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Trafigura Receives Approval From ICCC
by PNG Business News - May 26, 2021
Photo credit: Trafigura Group Pte. Ltd. (2020)
Trafigura Group Ltd has received approval from the Independent Consumer and Competition Commission (ICCC) for its planned acquisition of an additional interest in Puma Energy Group Ltd.
Puma is now controlled by Trafigura, which owns the majority of the company, and will have a majority stake in Puma after the takeover.
While Trafigura and Puma were both private entities registered in Singapore, the parties applied to the ICCC for approval, according to ICCC commissioner and chief executive officer Paulus Ain.
This was due to Puma's three wholly-owned subsidiaries in Papua New Guinea, Puma Energy Bunkering PNG Ltd, Puma Energy PNG Ltd, and Puma Energy PNG Refining Ltd. Oil refining or refinery at Napa Napa, wholesale and retail distribution of refined petroleum goods, liquefied petroleum gas, and bitumen production are also part of the activities in PNG.
Trafigura also provides significant inputs to Puma's refining and wholesale businesses, both abroad and in PNG, under a long-term supply agreement.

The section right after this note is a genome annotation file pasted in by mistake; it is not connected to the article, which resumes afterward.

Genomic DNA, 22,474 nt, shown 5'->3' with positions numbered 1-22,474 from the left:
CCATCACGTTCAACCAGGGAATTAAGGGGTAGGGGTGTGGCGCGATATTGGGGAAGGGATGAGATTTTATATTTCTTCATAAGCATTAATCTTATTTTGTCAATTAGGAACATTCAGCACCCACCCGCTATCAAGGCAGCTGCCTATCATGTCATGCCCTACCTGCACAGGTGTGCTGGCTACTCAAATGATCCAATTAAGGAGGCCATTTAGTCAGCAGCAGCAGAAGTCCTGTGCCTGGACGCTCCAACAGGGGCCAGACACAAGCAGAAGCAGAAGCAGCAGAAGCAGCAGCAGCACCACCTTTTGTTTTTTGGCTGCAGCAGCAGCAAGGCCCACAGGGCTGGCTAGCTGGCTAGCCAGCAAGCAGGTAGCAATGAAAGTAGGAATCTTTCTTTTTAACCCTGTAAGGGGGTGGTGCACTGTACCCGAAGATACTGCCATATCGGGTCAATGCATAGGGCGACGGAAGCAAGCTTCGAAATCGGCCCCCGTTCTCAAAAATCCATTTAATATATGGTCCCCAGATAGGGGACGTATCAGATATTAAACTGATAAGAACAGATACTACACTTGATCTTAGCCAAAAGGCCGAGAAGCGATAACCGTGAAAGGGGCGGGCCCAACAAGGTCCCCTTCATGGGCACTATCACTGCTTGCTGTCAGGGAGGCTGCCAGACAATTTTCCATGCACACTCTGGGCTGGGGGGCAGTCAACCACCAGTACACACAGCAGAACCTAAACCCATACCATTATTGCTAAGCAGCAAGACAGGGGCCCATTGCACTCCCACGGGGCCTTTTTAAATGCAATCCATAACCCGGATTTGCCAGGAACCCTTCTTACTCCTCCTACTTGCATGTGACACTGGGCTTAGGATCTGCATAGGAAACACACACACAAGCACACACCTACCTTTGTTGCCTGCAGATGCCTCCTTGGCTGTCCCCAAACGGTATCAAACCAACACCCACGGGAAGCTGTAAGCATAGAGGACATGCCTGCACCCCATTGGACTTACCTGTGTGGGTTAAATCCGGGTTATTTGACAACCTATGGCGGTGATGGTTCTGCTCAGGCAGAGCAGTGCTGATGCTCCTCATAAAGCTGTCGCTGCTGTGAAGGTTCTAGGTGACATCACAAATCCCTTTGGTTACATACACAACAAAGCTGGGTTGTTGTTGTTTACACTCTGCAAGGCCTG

“The proposed acquisition will only result in the change of ownership and controlling interest within Puma,” Ain said. “Hence, this would not have any serious competition effects on the overall structure of the markets in PNG, if any. Based on available information the ICCC wishes to inform all concerned parties that the ICCC is satisfied that the proposed acquisition of further interests in Puma by Trafigura will not have, and will not be likely to have, the effect of substantially lessening competition in any market(s) in PNG. The ICCC, therefore, has granted clearance to Trafigura to proceed with its proposal to acquire a further interest in Puma.”
The National. 24 May 2021. “Trafigura Group given clearance”.
PNG Business News - March 11, 2021
Puma Energy Concerned About Shortage of Forex